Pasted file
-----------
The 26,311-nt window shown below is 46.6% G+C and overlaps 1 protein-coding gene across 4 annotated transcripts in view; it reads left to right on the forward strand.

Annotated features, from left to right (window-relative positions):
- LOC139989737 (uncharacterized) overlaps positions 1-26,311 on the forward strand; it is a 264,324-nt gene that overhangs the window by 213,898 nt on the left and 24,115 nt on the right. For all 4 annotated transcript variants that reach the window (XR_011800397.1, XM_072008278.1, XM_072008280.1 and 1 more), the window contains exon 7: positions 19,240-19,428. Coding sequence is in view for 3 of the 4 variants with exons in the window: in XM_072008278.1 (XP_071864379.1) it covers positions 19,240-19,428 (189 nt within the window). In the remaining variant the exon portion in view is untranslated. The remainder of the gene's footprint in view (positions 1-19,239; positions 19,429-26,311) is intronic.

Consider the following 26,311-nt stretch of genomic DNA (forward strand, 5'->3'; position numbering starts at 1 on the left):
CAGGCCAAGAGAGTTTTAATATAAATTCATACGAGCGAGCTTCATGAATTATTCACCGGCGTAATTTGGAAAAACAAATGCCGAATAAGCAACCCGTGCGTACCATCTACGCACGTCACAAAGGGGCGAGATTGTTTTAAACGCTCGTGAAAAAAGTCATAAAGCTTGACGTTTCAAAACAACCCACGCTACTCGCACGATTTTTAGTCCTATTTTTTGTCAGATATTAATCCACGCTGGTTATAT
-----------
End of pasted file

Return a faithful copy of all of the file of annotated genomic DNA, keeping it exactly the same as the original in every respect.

The 26,311-nt window shown below is 46.6% G+C and overlaps 1 protein-coding gene across 4 annotated transcripts in view; it reads left to right on the forward strand.

Annotated features, from left to right (window-relative positions):
- LOC139989737 (uncharacterized) overlaps positions 1-26,311 on the forward strand; it is a 264,324-nt gene that overhangs the window by 213,898 nt on the left and 24,115 nt on the right. For all 4 annotated transcript variants that reach the window (XR_011800397.1, XM_072008278.1, XM_072008280.1 and 1 more), the window contains exon 7: positions 19,240-19,428. Coding sequence is in view for 3 of the 4 variants with exons in the window: in XM_072008278.1 (XP_071864379.1) it covers positions 19,240-19,428 (189 nt within the window). In the remaining variant the exon portion in view is untranslated. The remainder of the gene's footprint in view (positions 1-19,239; positions 19,429-26,311) is intronic.

Consider the following 26,311-nt stretch of genomic DNA (forward strand, 5'->3'; position numbering starts at 1 on the left):
CAGGCCAAGAGAGTTTTAATATAAATTCATACGAGCGAGCTTCATGAATTATTCACCGGCGTAATTTGGAAAAACAAATGCCGAATAAGCAACCCGTGCGTACCATCTACGCACGTCACAAAGGGGCGAGATTGTTTTAAACGCTCGTGAAAAAAGTCATAAAGCTTGACGTTTCAAAACAACCCACGCTACTCGCACGATTTTTAGTCCTATTTTTTGTCAGATATTAATCCACGCTGGTTATAT